Smokey Robinson’s sentiments, in this Def Poetry Jam piece, mirror what I’ve been blogging about in my posts. He hits the major points head on! However, I’d like to bring some clarity to the “Black” reference. Self-identifying as “Black” does not connect you with a nationality because it is a color (more like a concept) and your nationality is what determines your legal status. This becomes important if you ever have to fight for your human rights at the international level, which is what our people should be doing.
Black doesn’t even mean what we think it means. The original definitions for the word “black,” which can be found in the 1828 American Dictionary of the English Language by Noah Webster, include: pale; to become pale; to turn white; to bleach; to lighten. This sounds more like a description of the Europeans who found us here. At one point, Smokey referred to himself as an “American-American.” This is how I choose to identify myself.
Here is where I would include a link to the 1828 American Dictionary of the English Language by Noah Webster so you can see the definition for the word “black,” but the on-line version conveniently excludes the entries I mentioned. You may be able to get your hands on the hard copy version at your local library, if your interested in seeing it for yourself. Otherwise, you can view the images from my copy below.
Find out who you are by researching those who came before you. Then, and only then, can you truly be proud of who you are like Smokey Robinson expressed in his spoken words.
Image: “America Map” – http://www.hostelineurope.com/Maps/america-map.jpg
My previous post, “Africa is NOT a Country“, brought to light how identifying with the title African-American diminishes a person’s value due to the generalization of being connected to a continent and not a country. Well guess what? If we want to get technical, America is not a country either.
The Americas are a pair of continents (North America and South America). If you’re inclined to argue our country is the United States of America, why then isn’t our nationality United Statians like Canadians, Brazilians, Mexicans and Colombians? Why don’t we have our own language and our own culture? Why should we even care?”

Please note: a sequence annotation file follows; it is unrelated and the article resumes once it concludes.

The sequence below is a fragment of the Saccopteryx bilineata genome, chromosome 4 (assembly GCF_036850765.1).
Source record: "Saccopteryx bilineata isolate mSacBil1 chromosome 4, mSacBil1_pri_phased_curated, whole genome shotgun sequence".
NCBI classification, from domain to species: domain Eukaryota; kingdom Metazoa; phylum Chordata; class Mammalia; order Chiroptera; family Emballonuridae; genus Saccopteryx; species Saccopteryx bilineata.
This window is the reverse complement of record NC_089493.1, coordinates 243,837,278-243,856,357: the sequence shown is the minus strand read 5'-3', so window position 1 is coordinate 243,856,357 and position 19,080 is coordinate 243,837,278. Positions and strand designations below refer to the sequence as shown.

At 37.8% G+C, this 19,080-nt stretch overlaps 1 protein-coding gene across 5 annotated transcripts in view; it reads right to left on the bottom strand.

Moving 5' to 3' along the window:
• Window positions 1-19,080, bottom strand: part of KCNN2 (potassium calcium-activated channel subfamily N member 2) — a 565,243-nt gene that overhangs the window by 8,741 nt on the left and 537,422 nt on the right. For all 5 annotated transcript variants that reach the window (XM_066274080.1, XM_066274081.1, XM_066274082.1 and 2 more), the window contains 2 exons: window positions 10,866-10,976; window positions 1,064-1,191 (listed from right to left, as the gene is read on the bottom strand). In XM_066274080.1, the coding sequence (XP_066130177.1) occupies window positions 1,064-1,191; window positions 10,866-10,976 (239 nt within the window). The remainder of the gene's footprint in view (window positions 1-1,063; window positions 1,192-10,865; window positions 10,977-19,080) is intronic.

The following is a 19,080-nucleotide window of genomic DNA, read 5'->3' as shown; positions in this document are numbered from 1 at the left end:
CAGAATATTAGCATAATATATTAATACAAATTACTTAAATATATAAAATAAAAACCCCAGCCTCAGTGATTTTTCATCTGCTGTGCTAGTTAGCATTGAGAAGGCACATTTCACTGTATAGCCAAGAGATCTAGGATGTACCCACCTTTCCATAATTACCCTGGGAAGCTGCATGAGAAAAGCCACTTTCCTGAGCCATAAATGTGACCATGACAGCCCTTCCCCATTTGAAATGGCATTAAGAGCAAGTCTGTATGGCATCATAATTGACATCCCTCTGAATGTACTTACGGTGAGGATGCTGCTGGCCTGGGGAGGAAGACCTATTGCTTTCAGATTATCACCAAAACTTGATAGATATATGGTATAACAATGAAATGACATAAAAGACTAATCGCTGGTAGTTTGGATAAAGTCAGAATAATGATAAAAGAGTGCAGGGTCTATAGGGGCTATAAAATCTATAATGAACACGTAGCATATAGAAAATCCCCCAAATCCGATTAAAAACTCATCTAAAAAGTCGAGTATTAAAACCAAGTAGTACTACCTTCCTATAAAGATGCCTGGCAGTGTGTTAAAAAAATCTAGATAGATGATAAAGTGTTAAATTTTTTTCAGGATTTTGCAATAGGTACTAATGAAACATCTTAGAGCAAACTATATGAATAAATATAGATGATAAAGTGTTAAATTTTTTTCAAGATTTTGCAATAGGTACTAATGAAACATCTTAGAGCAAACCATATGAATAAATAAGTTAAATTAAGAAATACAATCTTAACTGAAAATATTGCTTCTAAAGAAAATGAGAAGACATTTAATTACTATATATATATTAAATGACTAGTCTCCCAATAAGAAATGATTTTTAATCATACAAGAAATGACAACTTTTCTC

Here’s why you should care.
- Your nationality connects you to a country and determines your international political status.
- Article 15 of the Universal Declaration of Human Rights declares, “everyone has the right to a nationality and no one should be arbitrarily deprived of his nationality nor denied the right to change his nationality.
- Human rights, not to be confused with civil rights, are protected under international law.
America Map – conservapedia.com
What is Nationality – thelawdictionary.org
The Universal Declaration of Human Rights – un.org
Why You Should Care About Human Rights – civilrights.org
Be careful about what you call yourself because it may have an impact on your international political status. African-American refers to two continents, Black is a color and believe it or not, the legal definition of a Minority is the state or condition of a minor (as in a child). Fighting for civil rights isn’t getting us anywhere, so we need to start fighting for human rights and we do not need our ambiguous legal status compromising our efforts. Knowledge of our ancestry will help us determine what our legal status should be. That is why researching your ancestry is so important.
The One-Drop Rule was established during the late 1800s and early 1900s, when racial classification laws were being passed. Under this rule, anyone with one drop of African blood was classified as Black.
During that period, it was not uncommon for native Americans to form bonds with Africans, called Negroes. According to the One-Drop Rule, the child of a Native American and a Negro would be classified as Black. As harmless as this “label” may have seemed, it excluded many natives from tribal affiliation, thereby stripping them of their heritage and rights.
Blacklisted Native Americans – blackindiansunited5tribesembassy.org
For those of you who have started researching your ancestry using census and vital statistics records, you may keep running into the classification of “Black” or “Negro.” This doesn’t rule out native American ancestry. It just means at least one of the parents were African. The other parent could have been from here, so keep digging. This is where retrieving oral stories from elder relatives becomes important. When I interviewed my relatives, I was surprised to find out how many of the grandmothers were so-called Indian.